• Poster - Canadian Cochrane Symposium 2008

  • Posters

  • Randomized controlled trials

    • Behavioural and developmental interventions for autism spectrum disorder: a clinical systematic review.

      BACKGROUND: Much controversy exists regarding the clinical efficacy of behavioural and developmental interventions for improving the core symptoms of autism spectrum disorders (ASD). We conducted a systematic review to summarize the evidence on the effectiveness of behavioural and developmental interventions for ASD. METHODS AND FINDINGS: Comprehensive searches were conducted in 22 electronic databases through May 2007. Further information was obtained through hand searching journals, searching reference lists, databases of theses and dissertations, and contacting experts in the field. Experimental and observational analytic studies were included if they were written in English and reported the efficacy of any behavioural or developmental intervention for individuals with ASD. Two independent reviewers made the final study selection, extracted data, and reached consensus on study quality. Results were summarized descriptively and, where possible, meta-analyses of the study results were conducted. One-hundred-and-one studies at predominantly high risk of bias that reported inconsistent results across various interventions were included in the review. Meta-analyses of three controlled clinical trials showed that Lovaas treatment was superior to special education on measures of adaptive behaviour, communication and interaction, comprehensive language, daily living skills, expressive language, overall intellectual functioning and socialization. High-intensity Lovaas was superior to low-intensity Lovaas on measures of intellectual functioning in two retrospective cohort studies. Pooling the results of two randomized controlled trials favoured developmental approaches based on initiative interaction compared to contingency interaction in the amount of time spent in stereotyped behaviours and distal social behaviour, but the effect sizes were not clinically significant. No statistically significant differences were found for: Lovaas versus special education for non-verbal intellectual functioning; Lovaas versus Developmental Individual-difference relationship-based intervention for communication skills; computer assisted instruction versus no treatment for facial expression recognition; and TEACCH versus standard care for imitation skills and eye-hand integration. CONCLUSIONS: While this review suggests that Lovaas may improve some core symptoms of ASD compared to special education, these findings are based on pooling of a few, methodologically weak studies with few participants and relatively short-term follow-up. As no definitive behavioural or developmental intervention improves all symptoms for all individuals with ASD, it is recommended that clinical management be guided by individual needs and availability of resources.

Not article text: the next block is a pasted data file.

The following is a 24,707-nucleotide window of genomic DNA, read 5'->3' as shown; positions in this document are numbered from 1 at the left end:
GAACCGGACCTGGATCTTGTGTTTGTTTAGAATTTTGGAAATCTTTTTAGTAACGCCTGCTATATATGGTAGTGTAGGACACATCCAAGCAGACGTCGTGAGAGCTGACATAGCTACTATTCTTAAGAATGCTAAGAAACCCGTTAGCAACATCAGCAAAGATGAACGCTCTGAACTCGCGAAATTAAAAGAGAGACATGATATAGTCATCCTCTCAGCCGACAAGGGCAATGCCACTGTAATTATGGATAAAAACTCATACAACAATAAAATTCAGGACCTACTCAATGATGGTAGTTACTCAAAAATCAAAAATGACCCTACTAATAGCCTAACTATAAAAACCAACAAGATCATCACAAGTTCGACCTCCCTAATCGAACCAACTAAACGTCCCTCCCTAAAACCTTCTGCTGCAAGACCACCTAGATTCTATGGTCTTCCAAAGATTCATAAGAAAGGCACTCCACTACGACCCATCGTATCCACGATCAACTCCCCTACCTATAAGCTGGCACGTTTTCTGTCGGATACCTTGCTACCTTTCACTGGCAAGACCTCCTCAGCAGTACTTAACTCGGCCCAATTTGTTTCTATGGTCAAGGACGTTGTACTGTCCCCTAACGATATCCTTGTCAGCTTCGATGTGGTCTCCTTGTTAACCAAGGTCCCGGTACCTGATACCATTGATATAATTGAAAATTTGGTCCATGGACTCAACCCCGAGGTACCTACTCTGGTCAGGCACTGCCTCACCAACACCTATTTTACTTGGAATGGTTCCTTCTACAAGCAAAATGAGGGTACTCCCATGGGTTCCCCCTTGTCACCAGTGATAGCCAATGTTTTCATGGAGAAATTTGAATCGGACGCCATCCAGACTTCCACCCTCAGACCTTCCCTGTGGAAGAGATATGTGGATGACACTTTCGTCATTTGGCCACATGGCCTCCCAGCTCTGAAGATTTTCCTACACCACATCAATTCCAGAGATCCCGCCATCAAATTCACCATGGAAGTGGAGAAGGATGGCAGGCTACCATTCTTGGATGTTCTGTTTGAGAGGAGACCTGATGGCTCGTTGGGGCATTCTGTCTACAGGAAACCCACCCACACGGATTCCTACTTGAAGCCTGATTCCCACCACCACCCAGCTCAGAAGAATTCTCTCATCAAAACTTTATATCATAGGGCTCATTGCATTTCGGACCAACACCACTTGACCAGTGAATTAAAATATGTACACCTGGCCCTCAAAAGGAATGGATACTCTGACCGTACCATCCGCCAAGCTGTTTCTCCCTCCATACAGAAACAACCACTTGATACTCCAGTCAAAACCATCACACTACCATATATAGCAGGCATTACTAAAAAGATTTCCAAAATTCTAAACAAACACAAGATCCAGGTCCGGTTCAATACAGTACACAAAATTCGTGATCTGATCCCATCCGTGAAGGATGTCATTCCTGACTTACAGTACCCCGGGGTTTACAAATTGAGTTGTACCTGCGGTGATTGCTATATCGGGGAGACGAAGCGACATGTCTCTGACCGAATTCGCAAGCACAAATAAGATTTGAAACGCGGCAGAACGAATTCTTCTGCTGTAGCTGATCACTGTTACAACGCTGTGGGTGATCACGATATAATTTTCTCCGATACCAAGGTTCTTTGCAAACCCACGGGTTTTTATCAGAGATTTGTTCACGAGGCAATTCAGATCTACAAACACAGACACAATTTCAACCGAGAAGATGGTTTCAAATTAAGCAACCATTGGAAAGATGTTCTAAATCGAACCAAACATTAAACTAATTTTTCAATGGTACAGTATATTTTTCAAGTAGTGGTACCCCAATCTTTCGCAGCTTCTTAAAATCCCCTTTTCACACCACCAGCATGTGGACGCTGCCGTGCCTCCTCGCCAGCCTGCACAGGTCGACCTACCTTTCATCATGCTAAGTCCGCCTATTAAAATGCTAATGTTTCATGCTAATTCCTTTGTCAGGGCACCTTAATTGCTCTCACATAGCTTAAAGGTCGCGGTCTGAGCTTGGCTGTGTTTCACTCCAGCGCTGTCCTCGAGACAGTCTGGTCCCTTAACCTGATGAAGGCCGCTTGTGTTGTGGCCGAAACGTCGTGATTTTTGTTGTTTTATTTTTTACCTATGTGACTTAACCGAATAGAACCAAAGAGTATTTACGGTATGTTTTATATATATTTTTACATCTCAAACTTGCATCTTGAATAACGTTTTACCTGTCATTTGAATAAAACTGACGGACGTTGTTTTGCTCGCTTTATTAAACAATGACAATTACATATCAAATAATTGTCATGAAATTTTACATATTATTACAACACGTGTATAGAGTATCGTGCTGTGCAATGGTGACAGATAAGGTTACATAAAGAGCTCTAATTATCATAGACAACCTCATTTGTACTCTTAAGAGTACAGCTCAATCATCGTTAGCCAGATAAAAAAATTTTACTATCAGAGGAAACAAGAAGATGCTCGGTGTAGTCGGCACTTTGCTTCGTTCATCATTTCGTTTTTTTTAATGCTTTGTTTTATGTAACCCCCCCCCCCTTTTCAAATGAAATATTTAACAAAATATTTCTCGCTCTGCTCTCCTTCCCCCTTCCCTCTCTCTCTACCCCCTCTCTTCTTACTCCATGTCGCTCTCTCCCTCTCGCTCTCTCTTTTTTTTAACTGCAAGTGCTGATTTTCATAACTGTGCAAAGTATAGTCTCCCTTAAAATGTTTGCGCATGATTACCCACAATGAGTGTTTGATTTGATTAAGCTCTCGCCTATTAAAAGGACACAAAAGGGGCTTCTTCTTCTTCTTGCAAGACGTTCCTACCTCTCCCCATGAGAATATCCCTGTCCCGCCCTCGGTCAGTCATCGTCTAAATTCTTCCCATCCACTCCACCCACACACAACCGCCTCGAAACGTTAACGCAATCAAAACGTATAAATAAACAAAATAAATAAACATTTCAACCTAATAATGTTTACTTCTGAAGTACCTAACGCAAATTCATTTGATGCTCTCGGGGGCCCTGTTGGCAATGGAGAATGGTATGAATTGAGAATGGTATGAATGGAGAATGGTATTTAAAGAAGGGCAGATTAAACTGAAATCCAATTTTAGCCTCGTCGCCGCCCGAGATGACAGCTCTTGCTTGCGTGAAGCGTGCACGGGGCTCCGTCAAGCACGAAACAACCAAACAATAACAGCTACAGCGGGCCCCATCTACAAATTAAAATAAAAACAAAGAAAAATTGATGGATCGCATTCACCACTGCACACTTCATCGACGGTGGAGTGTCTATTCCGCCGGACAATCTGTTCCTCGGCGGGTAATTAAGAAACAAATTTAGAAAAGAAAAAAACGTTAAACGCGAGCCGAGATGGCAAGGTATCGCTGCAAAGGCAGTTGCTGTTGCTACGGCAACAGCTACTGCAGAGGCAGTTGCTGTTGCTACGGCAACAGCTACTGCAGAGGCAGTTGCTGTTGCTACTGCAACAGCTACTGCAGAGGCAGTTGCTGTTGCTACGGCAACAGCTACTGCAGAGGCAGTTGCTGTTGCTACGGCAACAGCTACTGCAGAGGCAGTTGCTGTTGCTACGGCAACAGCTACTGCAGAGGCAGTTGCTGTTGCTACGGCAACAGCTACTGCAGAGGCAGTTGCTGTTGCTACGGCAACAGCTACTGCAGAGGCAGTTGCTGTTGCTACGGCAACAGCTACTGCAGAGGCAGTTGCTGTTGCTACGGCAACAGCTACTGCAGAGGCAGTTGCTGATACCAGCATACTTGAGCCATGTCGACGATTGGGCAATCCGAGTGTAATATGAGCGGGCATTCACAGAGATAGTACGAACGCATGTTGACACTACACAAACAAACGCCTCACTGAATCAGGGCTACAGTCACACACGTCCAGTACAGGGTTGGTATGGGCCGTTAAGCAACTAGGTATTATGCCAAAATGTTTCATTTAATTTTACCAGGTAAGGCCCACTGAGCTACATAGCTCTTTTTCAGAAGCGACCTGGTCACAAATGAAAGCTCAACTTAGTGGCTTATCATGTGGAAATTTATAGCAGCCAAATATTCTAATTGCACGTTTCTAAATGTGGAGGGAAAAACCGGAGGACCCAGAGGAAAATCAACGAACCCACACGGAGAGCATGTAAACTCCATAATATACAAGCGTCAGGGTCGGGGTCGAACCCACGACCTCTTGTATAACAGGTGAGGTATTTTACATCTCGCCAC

• Randomized Controlled Trials as Topic

    • A descriptive analysis of a representative sample of pediatric randomized controlled trials published in 2007